This breakthrough (which she says Yahoo might have made) is the foundation of the online consumer experience that eclipses our histories with main street and big box shopping.
A retired healthcare manager told me, “Purchasing has become easier for two reasons. First, you can do a lot of comparison research on the computer. Second you can buy online without having to go to a store, deliveries are quick and reliable. Returns are fairly painless.”
“It happened very quickly,” an engineer in her late 30s observes. “I never liked the idea of online shopping and then suddenly I was ordering all necessities online (shampoo, dish detergent, presents for people). There were far more options and cheaper prices. Now, I’m making an effort to stop online shopping and only use it for specialty items (certain teaching items I can’t buy in stores, or specific items for the kids).”
The online experience extends beyond conventional consumer products. A librarian says that online access has been particularly helpful in caring for a spouse with a chronic illness.
One Vermonter observes that it allows her to keep up with friends and family with whom she doesn’t get face to face time. “It can be awkward when one sees an old friend after having not seen them for a long time, and you realize you know all sorts of things they’ve been doing without having them tell you. The traditional ‘so what have you been up to lately?’ doesn’t apply as well anymore,” now that she follows along their lives on social media.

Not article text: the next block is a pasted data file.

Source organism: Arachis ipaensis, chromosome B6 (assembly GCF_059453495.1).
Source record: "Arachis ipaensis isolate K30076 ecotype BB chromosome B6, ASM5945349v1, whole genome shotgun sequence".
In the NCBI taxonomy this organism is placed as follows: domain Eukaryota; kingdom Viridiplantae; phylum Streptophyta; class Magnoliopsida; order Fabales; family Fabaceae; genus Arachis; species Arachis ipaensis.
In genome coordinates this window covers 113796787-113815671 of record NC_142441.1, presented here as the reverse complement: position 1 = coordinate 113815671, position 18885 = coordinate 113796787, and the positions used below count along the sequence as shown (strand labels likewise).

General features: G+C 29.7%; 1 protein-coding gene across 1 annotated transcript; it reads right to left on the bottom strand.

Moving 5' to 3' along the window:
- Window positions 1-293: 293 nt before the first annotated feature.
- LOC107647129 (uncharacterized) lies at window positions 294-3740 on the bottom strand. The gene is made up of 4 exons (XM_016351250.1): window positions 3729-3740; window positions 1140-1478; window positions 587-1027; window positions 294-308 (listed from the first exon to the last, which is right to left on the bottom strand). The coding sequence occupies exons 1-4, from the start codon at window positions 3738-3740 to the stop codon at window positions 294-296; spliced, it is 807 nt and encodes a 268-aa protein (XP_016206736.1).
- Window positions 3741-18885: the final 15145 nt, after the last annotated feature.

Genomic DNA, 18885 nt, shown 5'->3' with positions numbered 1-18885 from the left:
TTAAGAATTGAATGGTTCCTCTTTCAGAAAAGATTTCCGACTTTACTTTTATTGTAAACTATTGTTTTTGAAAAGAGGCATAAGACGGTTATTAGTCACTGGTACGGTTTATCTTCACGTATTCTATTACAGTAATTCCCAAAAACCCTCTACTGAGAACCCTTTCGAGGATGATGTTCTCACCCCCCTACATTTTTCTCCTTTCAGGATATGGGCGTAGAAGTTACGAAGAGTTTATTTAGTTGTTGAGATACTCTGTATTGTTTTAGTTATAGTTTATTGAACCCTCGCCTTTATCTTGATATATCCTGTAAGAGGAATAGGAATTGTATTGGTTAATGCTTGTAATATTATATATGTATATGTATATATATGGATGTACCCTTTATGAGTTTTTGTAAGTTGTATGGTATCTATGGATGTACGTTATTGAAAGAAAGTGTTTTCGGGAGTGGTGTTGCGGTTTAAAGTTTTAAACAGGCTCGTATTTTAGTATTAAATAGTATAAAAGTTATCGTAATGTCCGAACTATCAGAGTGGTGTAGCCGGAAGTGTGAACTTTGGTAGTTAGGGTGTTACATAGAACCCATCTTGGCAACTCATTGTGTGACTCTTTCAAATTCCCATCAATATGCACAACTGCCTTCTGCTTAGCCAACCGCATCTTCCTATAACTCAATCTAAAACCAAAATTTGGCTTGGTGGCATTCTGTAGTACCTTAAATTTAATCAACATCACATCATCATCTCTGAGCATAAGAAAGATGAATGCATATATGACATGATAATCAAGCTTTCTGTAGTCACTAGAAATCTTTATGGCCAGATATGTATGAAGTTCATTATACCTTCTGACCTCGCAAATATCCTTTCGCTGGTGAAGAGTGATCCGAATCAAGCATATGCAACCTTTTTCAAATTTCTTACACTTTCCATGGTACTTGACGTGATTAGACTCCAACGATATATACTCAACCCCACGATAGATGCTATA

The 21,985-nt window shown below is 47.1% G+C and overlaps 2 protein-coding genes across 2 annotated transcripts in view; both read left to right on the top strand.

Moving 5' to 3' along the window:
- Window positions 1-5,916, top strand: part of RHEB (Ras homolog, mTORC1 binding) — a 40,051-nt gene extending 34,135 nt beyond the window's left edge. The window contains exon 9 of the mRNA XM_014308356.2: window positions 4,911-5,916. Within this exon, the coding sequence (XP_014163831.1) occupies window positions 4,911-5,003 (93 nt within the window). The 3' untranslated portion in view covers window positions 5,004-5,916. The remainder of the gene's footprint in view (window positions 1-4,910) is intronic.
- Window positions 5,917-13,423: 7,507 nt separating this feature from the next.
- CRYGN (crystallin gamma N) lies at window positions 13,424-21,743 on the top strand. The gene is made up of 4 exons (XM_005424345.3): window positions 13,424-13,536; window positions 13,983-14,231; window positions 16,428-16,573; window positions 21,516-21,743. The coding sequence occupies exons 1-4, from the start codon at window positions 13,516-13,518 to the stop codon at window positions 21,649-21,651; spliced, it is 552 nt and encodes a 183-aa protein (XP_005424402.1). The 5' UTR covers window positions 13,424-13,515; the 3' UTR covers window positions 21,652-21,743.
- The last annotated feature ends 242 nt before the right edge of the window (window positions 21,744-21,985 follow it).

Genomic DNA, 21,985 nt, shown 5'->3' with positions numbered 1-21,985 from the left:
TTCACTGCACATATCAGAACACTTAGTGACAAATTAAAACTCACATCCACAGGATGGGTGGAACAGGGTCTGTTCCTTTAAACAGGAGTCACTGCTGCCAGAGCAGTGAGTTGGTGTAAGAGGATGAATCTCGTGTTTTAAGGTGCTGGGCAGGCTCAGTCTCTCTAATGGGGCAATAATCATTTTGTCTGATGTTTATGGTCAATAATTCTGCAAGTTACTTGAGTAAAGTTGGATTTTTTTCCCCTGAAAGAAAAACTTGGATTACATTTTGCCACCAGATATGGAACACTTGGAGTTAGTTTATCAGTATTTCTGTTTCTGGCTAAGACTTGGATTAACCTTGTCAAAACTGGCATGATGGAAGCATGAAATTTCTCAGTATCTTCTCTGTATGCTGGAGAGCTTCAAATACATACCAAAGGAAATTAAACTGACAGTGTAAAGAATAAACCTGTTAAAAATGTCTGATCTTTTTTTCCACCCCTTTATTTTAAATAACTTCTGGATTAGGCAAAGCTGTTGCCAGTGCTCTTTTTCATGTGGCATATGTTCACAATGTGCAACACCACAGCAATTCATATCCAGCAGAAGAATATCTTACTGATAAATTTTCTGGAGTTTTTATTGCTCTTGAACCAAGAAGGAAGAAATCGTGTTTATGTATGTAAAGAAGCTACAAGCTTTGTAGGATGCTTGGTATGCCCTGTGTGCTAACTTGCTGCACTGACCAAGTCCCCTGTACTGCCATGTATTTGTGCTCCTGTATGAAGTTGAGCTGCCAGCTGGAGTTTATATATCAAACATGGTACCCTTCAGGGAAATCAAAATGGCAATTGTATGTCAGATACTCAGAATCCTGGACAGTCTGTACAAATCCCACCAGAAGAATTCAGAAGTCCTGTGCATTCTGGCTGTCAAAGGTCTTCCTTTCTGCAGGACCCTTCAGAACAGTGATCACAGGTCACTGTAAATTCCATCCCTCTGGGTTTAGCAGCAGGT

A real estate professional says that among friends it “doesn’t enrich nor reduce face to face, it’s entirely its own thing.” For work friends, some far away, social media makes up for scarcity in social time physically together.
I found an all-around queasiness about the dangers to which computers exposed them. The CEO of a New England internet marketing firm says, “I feel more connected and better positioned for good work because of the technology – but I do not feel as secure. The amount of personally identifiable information on me that is made available through technology – and the lack of perfect security around that data continues to challenge my using it more substantially.”
None of the participants expressed concern about how they might be manipulated by algorithms of Facebook and the dating sites (and retailers as well), designed to influence attention and personal decisions unobtrusively.
Finally, put the generally happy observations into a broader context. The entire country probably does not enjoy the flourishing of experience of most of my correspondents. They are college educated with middle class jobs.
Differences in broadband access suggests an invisible gated community. According to Pew Research, among those earning $75,000 or more, 87% use broadband. Among those earning $30,000 or less, the figure is 45%. Broadband access might serve as a proxy for easy access to the good life of much of the middle class, in work and personal pursuits.
These dairy entries reflect one part of America.
Peter Rousmaniere is a business journalist and consultant. He lives in Montpelier VT. email@example.com